Macau Casino Revenue Heats Up in March, Stocks Also Benefit
Posted on: April 3, 2017, 05:00h.
Last updated on: April 3, 2017, 03:56h.
Macau casino revenue surged in March to more than $2.65 billion, an 18.1 percent increase on the same month in 2016.
Gambling operators pulled in 21.23 billion Macau patacas during the month, a substantial premium on the 17.98 billion they collected last year. The total represents the Special Administrative Region’s highest non-holiday month since March of 2015.
March also marks Macau’s eighth-straight monthly gain. That’s a strong recovery after the city endured 26 consecutive months in the red, which ended last August.
The numbers are fueling enthusiasm for casino stocks invested in the region. Melco Crown Entertainment, owners of Studio City Macau and Altira Macau, was up two percent on Monday. Wynn Macau Ltd, the China holding company of Wynn Resorts, was up more than 1.25 percent.
Although $2.65 billion is less than February’s nearly $3 billion take, the month was Macau’s third-best showing in over two years.
Warm Weather, Warm Revenue
As spring approaches in Macau, there is plenty of optimism sprouting in China’s gambling enclave. After more than two years of declines due to China’s suppressing of VIP touring companies transporting high rollers from the mainland to the city, Macau has not only stabilized but is beginning to recover.
Resorts have begun focusing on the mass market over the high-stakes bettor, and it’s paying off. Construction projects are ongoing, as 17 hotels are presently being built, and 32 more are in development. Many provide non-gaming attractions and entertainment such as zip lines and water parks.
The total number of hotel rooms is expected to increase by nearly 40 percent over the next several years. Macau is home to over 36,000 rooms, but expects that to climb upwards of 50,000 by 2020.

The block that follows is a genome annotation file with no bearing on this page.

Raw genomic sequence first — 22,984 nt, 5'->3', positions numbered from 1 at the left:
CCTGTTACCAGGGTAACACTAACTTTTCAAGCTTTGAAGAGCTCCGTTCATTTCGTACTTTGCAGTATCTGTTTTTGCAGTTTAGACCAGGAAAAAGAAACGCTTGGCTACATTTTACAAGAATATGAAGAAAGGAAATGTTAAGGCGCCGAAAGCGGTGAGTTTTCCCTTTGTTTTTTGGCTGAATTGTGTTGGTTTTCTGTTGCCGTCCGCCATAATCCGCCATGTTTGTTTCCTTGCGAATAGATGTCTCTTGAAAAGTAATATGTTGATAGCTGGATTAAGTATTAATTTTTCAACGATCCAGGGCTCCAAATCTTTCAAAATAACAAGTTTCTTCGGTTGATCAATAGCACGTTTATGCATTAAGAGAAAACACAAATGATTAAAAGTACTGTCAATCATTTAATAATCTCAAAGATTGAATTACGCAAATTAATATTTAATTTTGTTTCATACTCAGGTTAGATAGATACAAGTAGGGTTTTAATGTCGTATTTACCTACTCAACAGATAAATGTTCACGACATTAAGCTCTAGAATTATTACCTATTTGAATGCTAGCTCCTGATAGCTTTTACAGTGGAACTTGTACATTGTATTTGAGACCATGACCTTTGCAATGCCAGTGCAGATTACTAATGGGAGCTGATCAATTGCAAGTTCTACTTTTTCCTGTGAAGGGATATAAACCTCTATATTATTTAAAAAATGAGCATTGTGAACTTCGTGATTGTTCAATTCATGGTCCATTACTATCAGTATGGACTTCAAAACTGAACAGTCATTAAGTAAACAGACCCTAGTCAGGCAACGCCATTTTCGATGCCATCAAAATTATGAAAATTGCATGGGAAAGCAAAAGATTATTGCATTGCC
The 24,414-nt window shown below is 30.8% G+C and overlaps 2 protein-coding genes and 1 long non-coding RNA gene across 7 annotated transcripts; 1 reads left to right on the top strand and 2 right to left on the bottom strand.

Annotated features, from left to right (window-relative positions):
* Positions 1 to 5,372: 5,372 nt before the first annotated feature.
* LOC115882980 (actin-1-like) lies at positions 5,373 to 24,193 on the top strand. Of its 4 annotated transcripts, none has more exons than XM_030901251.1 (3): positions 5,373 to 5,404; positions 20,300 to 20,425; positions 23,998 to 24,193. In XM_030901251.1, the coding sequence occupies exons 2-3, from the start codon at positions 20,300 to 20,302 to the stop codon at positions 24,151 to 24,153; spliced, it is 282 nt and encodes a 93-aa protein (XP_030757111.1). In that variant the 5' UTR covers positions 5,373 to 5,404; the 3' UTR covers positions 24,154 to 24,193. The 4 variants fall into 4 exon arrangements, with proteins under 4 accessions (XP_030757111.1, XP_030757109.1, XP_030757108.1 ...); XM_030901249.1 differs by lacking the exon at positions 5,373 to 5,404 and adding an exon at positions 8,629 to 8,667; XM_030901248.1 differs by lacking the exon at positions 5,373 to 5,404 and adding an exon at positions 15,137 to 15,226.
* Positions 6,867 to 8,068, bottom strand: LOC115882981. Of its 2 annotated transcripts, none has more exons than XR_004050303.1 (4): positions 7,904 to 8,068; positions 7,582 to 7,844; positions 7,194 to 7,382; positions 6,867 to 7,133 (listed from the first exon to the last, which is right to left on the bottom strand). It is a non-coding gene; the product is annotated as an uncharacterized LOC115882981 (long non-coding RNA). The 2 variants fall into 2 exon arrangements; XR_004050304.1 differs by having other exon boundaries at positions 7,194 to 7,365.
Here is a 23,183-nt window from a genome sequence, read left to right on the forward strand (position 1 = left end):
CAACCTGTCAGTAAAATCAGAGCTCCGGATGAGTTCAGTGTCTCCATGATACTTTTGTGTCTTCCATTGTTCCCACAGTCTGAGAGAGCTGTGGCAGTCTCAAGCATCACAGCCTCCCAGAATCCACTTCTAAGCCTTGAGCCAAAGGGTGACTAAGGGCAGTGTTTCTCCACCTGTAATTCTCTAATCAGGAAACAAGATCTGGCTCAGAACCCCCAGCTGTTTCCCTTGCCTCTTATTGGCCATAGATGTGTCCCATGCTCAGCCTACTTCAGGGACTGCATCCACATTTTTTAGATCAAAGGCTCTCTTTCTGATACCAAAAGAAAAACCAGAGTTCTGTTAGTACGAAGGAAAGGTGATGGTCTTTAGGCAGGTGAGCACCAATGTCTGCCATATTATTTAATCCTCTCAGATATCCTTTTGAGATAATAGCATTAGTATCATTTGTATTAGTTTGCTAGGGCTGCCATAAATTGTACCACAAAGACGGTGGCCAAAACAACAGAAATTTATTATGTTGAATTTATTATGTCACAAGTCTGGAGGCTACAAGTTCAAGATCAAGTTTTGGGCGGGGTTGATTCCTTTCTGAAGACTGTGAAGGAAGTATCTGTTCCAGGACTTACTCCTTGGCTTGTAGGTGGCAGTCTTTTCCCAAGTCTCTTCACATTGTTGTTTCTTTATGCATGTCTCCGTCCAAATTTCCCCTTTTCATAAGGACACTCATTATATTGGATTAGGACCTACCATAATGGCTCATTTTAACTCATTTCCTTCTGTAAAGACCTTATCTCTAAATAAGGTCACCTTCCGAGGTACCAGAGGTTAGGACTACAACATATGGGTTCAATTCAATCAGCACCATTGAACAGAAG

Wells Fargo gaming analyst Cameron McKnight predicts continued revenue growth in Macau. He expects April to come in between 10 and 15 percent higher than the same period in 2016.
As revenue slowly begins to return to the coffers of resorts, the biggest companies are sharing the wealth with their employees.
Sands China, the Asian unit of billionaire Sheldon Adelson’s Las Vegas Sands, took the lead in raising wages. Sands China announced in January that it was giving its full-time workers a salary increase up to six percent.
“We would like to share the successes of 2016 by offering a salary increment and bonus for eligible team members to express our gratitude for their teamwork,” the company said in a statement.
MGM China, Galaxy Entertainment, and Melco Crown soon followed in publicly announcing raises. And though its bottom line was down 40 percent in 2016, Wynn Macau said last week that it too was dolling out salary increases for 98 percent of its 12,400 employees.
Billionaire Stanley Ho’s company was the last of Macau’s so-called “Big Six” gaming operators to announce raises. SJM Holdings said this week many of its 20,600 full-time workers would be seeing higher wages.
SJM Holdings, the casino company that held a gambling monopoly on Macau for decades, says earnings will increase between 2.5 and 9.1 percent. However, the company didn’t specify the number of employees who will be eligible for the raise.